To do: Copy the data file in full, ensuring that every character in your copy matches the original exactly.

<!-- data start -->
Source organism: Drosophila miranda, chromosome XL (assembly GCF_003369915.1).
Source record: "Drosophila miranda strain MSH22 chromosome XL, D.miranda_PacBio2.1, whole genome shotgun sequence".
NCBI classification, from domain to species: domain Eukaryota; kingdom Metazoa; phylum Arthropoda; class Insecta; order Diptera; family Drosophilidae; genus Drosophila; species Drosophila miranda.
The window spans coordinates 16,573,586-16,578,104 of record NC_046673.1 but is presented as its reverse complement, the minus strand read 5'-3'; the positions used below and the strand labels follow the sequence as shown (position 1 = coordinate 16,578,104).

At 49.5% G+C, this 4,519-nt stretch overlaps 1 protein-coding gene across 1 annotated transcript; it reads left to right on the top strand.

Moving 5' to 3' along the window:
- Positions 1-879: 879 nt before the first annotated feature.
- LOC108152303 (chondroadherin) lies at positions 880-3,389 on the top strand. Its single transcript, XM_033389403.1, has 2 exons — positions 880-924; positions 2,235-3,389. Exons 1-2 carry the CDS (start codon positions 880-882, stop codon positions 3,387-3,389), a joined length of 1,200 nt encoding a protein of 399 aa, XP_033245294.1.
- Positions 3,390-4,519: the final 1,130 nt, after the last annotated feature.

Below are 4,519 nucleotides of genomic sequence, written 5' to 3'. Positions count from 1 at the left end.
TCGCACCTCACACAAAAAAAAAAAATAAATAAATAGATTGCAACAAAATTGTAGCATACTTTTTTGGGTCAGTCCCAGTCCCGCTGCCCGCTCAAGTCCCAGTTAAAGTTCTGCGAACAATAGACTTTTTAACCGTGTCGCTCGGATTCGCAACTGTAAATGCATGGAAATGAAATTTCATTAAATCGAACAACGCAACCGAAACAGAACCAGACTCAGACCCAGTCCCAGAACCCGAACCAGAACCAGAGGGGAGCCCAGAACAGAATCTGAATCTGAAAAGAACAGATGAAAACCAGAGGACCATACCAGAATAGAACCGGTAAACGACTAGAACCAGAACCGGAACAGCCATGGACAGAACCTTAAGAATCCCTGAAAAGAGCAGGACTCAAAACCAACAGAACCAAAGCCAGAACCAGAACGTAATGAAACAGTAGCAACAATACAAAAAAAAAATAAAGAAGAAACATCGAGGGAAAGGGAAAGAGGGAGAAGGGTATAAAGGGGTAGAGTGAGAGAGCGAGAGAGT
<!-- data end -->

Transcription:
Source organism: Drosophila miranda, chromosome XL (assembly GCF_003369915.1).
Source record: "Drosophila miranda strain MSH22 chromosome XL, D.miranda_PacBio2.1, whole genome shotgun sequence".
NCBI classification, from domain to species: domain Eukaryota; kingdom Metazoa; phylum Arthropoda; class Insecta; order Diptera; family Drosophilidae; genus Drosophila; species Drosophila miranda.
The window spans coordinates 16,573,586-16,578,104 of record NC_046673.1 but is presented as its reverse complement, the minus strand read 5'-3'; the positions used below and the strand labels follow the sequence as shown (position 1 = coordinate 16,578,104).

At 49.5% G+C, this 4,519-nt stretch overlaps 1 protein-coding gene across 1 annotated transcript; it reads left to right on the top strand.

Moving 5' to 3' along the window:
- Positions 1-879: 879 nt before the first annotated feature.
- LOC108152303 (chondroadherin) lies at positions 880-3,389 on the top strand. Its single transcript, XM_033389403.1, has 2 exons — positions 880-924; positions 2,235-3,389. Exons 1-2 carry the CDS (start codon positions 880-882, stop codon positions 3,387-3,389), a joined length of 1,200 nt encoding a protein of 399 aa, XP_033245294.1.
- Positions 3,390-4,519: the final 1,130 nt, after the last annotated feature.

Below are 4,519 nucleotides of genomic sequence, written 5' to 3'. Positions count from 1 at the left end.
TCGCACCTCACACAAAAAAAAAAAATAAATAAATAGATTGCAACAAAATTGTAGCATACTTTTTTGGGTCAGTCCCAGTCCCGCTGCCCGCTCAAGTCCCAGTTAAAGTTCTGCGAACAATAGACTTTTTAACCGTGTCGCTCGGATTCGCAACTGTAAATGCATGGAAATGAAATTTCATTAAATCGAACAACGCAACCGAAACAGAACCAGACTCAGACCCAGTCCCAGAACCCGAACCAGAACCAGAGGGGAGCCCAGAACAGAATCTGAATCTGAAAAGAACAGATGAAAACCAGAGGACCATACCAGAATAGAACCGGTAAACGACTAGAACCAGAACCGGAACAGCCATGGACAGAACCTTAAGAATCCCTGAAAAGAGCAGGACTCAAAACCAACAGAACCAAAGCCAGAACCAGAACGTAATGAAACAGTAGCAACAATACAAAAAAAAAATAAAGAAGAAACATCGAGGGAAAGGGAAAGAGGGAGAAGGGTATAAAGGGGTAGAGTGAGAGAGCGAGAGAGT